Security researcher Bjorn Ruytenberg revealed a new method to breach computers via the Thunderbolt 3 interface, affecting many Windows, Mac and Linux systems made before 2019. The attack requires physical access to the computer, but can access data even if the computer’s disk is fully encrypted. Thunderbolt 3 is a fast data interface with an oval shaped port compatible with USB-C connectors that was first embraced by Apple in 2011 and later by some Windows PC manufactures. It has become very popular for multipurpose connections. A single Thunderbolt plug can connect power, external displays, network adaptors, storage systems, and a multitude of other peripherals. Ruytenberg stated that there are seven vulnerabilities uncovered in the Thunderbolt design but only in computers made before 2019. Intel stated a Kernal Direct Memory Access (DMA) protection was designed to thwart “Thunderspy” type attacks but was not implemented in computers made before 2019. All an attacker would need is is “5 minutes alone with the computer, a screwdriver, and some easily portable hardware” according to Ruytenberg.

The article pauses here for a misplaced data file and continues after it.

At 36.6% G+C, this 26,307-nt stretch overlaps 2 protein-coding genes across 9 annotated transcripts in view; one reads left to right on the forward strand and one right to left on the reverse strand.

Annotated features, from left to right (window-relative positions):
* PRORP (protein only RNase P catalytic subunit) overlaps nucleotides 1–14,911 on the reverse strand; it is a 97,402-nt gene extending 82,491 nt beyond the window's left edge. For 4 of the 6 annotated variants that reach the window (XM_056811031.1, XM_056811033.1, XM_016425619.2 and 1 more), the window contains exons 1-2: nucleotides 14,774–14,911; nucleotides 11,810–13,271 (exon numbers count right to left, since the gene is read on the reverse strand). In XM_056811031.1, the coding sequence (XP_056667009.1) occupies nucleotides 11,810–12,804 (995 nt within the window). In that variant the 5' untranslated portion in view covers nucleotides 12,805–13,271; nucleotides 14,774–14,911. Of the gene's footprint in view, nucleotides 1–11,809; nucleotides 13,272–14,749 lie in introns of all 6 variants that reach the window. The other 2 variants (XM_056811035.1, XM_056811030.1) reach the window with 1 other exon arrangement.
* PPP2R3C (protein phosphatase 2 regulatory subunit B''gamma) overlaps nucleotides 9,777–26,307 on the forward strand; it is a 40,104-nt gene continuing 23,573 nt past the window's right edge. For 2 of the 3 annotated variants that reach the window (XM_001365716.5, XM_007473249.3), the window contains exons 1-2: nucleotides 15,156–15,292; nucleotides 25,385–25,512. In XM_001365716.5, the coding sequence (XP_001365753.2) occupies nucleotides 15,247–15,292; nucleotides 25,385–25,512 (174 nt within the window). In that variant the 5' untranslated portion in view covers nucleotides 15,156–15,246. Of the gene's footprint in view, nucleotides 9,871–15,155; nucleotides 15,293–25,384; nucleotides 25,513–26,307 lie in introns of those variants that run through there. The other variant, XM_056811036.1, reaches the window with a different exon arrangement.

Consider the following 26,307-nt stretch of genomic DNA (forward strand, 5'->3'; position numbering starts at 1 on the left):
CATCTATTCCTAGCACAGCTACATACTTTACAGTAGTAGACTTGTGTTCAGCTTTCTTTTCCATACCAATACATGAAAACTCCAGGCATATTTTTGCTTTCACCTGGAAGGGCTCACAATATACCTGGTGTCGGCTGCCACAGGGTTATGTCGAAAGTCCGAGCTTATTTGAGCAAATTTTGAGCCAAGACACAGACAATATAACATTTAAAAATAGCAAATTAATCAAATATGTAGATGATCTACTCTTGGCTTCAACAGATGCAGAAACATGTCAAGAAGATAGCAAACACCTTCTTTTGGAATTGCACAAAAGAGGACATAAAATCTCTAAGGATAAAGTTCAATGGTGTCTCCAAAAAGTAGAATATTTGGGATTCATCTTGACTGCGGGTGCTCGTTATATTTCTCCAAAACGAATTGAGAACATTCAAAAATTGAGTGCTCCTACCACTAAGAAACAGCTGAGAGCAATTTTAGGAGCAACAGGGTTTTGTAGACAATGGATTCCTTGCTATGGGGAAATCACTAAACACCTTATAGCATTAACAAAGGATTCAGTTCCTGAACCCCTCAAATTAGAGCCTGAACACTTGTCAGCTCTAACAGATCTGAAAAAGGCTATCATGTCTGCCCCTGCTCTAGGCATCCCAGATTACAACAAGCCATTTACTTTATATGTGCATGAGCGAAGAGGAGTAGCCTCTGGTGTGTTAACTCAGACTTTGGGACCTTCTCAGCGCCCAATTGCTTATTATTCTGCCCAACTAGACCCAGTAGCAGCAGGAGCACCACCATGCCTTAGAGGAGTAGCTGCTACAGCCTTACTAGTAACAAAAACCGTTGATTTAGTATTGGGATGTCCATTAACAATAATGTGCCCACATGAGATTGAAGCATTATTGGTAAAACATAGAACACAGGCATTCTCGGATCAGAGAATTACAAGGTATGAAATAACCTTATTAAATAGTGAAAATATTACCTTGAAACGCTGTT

Having physical access to someone’s computer can provide a multitude of benefits to an attacker. Thunderspy, if carried out quickly, can give them access to the data even if the system is fully encrypted and the screen is locked, as long as it is powered on and its owner had logged in before locking or suspending it. Computers also bring a premium if stolen. Even for computers not affected by the Thunderbolt vulnerabilities, the data on a stolen computer can be accessed. With enough time, an attacker can crack the password and then have complete access to anything stored on the PC, such as passwords, files, banking information, etc. Computer owners are highly recommended to restrict physical access to their computer, enable full disk encryption, choose a strong password, and to use only trusted peripherals that connect to their system.
To read more: https://www.cnet.com/news/thunderbolt-flaws-may-leave-pcs-vulnerable-to-physical-hacks/